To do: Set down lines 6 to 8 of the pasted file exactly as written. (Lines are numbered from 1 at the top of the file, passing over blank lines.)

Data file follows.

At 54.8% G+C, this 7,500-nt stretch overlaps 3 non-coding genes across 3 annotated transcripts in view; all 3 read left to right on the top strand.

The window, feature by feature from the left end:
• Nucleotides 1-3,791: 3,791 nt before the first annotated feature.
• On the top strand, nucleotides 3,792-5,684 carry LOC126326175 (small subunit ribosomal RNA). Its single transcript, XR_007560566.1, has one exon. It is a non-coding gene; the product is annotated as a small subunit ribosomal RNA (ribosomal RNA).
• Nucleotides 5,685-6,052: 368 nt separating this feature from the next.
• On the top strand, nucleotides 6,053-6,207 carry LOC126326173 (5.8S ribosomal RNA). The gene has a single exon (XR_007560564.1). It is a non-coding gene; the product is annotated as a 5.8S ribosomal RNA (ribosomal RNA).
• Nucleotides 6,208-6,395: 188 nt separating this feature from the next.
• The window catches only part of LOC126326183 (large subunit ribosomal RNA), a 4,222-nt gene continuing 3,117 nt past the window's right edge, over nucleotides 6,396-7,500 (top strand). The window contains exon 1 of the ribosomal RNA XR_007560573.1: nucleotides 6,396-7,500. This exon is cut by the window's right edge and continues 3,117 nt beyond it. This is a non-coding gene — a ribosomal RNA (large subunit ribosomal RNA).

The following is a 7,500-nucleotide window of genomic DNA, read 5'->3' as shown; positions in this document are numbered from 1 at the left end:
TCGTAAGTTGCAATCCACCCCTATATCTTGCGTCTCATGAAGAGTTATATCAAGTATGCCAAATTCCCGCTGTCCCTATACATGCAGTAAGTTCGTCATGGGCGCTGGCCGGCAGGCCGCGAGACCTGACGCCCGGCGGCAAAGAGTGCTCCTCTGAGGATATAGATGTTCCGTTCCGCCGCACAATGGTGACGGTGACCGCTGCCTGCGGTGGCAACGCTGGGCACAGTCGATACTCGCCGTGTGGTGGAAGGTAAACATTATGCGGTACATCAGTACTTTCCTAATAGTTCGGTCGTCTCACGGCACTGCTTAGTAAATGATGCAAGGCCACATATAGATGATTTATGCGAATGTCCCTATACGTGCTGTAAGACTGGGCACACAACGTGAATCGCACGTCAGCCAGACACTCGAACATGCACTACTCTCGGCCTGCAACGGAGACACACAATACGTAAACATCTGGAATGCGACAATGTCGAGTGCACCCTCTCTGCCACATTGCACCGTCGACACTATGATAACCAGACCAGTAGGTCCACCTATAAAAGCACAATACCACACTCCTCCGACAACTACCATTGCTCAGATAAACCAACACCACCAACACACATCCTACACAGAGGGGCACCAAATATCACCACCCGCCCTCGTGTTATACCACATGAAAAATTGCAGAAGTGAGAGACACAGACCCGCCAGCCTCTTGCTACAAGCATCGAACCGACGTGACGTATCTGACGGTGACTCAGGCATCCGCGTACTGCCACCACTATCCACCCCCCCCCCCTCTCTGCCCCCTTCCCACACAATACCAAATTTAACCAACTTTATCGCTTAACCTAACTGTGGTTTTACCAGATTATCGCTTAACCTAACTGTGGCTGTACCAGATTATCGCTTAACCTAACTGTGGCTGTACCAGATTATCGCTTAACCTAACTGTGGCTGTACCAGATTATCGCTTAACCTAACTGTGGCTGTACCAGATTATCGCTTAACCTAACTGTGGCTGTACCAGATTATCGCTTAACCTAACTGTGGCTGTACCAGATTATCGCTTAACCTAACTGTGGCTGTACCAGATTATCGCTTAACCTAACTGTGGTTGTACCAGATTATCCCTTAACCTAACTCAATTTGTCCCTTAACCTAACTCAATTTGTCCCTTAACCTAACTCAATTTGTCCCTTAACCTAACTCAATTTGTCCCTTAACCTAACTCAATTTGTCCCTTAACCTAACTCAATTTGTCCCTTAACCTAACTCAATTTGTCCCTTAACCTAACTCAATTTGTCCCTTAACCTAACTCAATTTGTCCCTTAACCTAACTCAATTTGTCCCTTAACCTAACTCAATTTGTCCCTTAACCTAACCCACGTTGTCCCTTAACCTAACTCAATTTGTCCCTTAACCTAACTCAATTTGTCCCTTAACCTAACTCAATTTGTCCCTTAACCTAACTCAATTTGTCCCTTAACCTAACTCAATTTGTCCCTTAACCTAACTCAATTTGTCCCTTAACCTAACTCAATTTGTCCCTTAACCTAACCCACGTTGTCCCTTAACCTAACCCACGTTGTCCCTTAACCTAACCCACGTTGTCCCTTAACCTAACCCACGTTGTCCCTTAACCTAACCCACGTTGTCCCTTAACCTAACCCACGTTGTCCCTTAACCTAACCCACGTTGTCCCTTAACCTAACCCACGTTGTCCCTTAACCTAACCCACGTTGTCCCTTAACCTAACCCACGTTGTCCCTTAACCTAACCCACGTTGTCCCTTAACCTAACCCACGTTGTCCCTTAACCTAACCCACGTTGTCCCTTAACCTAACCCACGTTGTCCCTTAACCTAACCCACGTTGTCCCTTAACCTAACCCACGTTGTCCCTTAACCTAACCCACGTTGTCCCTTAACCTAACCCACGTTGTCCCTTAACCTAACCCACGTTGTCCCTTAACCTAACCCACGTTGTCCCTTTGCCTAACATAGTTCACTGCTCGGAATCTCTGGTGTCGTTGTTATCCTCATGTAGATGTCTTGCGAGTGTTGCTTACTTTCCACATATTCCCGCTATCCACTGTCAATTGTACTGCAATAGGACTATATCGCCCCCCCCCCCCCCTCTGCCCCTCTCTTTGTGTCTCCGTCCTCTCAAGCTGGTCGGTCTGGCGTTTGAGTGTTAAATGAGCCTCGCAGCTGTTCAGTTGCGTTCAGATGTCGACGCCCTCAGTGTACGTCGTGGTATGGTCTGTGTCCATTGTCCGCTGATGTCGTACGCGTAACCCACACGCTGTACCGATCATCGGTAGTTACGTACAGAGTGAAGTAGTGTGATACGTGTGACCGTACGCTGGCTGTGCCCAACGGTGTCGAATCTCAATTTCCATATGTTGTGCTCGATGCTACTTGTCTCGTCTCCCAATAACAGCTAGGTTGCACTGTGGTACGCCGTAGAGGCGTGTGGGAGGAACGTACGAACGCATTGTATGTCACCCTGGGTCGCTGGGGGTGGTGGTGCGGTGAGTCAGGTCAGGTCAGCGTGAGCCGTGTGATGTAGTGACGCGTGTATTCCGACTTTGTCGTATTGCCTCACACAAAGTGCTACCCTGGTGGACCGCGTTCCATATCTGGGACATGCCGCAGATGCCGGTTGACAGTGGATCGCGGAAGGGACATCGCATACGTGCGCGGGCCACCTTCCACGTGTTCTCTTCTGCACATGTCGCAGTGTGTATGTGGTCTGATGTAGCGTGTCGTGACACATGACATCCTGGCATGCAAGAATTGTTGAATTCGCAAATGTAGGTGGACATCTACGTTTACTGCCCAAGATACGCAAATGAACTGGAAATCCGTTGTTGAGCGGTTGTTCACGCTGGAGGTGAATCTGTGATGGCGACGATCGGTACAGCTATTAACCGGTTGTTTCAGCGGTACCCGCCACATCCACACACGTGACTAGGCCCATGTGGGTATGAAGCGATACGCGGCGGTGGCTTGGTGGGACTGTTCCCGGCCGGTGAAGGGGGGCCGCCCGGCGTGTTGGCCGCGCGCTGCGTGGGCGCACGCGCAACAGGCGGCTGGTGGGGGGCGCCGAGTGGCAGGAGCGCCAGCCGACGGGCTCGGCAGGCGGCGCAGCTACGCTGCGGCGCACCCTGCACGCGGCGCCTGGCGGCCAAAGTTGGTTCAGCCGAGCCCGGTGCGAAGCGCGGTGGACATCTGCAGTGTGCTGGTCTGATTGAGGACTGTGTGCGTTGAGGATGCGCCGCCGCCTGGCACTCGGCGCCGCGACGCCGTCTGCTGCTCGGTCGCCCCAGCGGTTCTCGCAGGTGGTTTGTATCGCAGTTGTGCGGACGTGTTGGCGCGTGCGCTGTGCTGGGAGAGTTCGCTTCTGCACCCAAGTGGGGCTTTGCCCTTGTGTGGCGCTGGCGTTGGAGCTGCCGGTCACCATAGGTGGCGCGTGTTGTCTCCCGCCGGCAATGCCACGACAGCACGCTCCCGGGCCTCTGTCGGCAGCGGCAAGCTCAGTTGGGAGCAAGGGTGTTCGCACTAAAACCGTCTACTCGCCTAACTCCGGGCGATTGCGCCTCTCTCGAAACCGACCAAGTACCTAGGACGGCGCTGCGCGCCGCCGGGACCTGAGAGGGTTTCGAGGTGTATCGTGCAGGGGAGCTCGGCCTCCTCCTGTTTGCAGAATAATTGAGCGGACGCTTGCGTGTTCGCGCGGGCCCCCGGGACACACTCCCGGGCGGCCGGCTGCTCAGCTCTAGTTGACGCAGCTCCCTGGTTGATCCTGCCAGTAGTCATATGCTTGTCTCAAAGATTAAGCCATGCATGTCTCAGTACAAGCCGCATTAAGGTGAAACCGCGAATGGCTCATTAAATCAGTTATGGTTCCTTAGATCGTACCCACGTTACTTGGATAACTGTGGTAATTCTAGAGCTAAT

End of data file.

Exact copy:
• On the top strand, nucleotides 6,053-6,207 carry LOC126326173 (5.8S ribosomal RNA). The gene has a single exon (XR_007560564.1). It is a non-coding gene; the product is annotated as a 5.8S ribosomal RNA (ribosomal RNA).
• Nucleotides 6,208-6,395: 188 nt separating this feature from the next.
• The window catches only part of LOC126326183 (large subunit ribosomal RNA), a 4,222-nt gene continuing 3,117 nt past the window's right edge, over nucleotides 6,396-7,500 (top strand). The window contains exon 1 of the ribosomal RNA XR_007560573.1: nucleotides 6,396-7,500. This exon is cut by the window's right edge and continues 3,117 nt beyond it. This is a non-coding gene — a ribosomal RNA (large subunit ribosomal RNA).